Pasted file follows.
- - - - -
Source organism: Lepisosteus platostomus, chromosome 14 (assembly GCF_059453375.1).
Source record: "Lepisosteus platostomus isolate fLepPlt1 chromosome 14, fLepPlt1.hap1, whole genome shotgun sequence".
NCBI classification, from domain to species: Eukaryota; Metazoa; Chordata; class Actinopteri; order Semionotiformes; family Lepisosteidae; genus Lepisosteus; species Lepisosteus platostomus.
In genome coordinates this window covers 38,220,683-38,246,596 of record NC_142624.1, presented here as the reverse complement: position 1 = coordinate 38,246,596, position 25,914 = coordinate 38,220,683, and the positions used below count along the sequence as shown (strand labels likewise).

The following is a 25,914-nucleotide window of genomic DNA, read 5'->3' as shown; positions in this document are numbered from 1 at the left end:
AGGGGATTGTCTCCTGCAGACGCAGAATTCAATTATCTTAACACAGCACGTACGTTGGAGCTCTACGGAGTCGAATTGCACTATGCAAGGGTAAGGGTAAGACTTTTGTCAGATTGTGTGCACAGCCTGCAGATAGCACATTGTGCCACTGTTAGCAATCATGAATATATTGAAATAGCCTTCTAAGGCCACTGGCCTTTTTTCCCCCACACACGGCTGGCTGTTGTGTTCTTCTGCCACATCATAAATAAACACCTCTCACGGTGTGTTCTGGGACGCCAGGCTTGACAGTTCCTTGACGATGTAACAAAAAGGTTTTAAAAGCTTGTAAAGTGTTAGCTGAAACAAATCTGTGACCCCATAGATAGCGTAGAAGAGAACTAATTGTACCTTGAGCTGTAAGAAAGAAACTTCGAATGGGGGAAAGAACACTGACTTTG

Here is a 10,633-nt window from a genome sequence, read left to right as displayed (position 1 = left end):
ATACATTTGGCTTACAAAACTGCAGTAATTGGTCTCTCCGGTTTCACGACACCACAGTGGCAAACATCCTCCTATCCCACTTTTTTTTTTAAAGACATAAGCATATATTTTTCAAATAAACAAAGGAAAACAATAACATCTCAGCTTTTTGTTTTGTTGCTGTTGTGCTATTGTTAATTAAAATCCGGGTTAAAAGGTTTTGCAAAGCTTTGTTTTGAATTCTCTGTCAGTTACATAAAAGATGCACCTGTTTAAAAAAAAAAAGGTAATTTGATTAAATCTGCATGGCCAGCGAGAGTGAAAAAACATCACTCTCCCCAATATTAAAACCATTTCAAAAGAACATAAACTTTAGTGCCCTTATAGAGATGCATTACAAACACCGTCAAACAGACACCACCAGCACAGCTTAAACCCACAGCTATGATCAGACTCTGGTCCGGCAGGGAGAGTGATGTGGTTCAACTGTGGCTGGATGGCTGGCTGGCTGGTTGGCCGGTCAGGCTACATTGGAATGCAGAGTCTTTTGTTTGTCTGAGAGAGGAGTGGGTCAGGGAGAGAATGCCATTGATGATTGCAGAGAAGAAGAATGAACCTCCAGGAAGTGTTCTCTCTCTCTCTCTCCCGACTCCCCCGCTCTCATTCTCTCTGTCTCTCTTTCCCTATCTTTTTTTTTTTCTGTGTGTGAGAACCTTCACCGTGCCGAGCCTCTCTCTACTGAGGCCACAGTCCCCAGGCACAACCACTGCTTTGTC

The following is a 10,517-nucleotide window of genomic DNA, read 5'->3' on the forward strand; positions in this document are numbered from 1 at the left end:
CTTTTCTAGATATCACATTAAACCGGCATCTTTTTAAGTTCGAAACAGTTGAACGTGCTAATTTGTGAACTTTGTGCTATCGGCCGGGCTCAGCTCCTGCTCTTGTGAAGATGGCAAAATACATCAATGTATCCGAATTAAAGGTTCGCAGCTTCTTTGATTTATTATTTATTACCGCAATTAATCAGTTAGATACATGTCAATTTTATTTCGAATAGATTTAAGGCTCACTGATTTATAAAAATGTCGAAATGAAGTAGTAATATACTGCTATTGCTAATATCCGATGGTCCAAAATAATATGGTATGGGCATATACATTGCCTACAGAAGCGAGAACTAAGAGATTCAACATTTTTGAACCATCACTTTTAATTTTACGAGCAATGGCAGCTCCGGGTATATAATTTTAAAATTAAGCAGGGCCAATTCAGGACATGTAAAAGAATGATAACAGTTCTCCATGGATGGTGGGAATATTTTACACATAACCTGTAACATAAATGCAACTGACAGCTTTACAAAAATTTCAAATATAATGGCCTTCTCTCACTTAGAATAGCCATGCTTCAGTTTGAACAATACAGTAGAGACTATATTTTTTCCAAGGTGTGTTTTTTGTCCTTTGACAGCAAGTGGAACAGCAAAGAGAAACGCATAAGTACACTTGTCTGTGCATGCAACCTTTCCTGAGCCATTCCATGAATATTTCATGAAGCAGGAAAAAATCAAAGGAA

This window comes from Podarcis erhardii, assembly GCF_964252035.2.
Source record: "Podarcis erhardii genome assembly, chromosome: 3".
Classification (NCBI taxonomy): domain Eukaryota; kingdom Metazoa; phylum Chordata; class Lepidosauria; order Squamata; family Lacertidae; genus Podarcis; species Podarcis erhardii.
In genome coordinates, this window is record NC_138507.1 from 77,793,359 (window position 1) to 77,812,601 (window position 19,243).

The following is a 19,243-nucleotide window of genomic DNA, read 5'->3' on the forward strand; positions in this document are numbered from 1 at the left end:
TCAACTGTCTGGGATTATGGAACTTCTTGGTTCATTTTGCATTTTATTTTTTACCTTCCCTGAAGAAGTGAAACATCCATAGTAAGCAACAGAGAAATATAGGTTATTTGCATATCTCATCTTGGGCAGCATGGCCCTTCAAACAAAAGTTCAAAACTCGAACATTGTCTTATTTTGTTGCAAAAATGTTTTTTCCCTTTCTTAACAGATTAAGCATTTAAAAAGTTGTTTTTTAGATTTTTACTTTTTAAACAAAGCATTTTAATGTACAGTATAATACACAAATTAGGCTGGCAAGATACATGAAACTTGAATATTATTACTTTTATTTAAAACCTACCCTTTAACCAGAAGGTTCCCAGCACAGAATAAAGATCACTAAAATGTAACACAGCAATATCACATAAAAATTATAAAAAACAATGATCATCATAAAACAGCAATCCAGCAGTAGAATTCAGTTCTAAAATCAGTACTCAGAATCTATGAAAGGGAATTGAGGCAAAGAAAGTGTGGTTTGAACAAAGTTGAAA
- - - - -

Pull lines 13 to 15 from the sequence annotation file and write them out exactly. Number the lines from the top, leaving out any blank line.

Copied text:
Classification (NCBI taxonomy): domain Eukaryota; kingdom Metazoa; phylum Chordata; class Lepidosauria; order Squamata; family Lacertidae; genus Podarcis; species Podarcis erhardii.
In genome coordinates, this window is record NC_138507.1 from 77,793,359 (window position 1) to 77,812,601 (window position 19,243).

The following is a 19,243-nucleotide window of genomic DNA, read 5'->3' on the forward strand; positions in this document are numbered from 1 at the left end: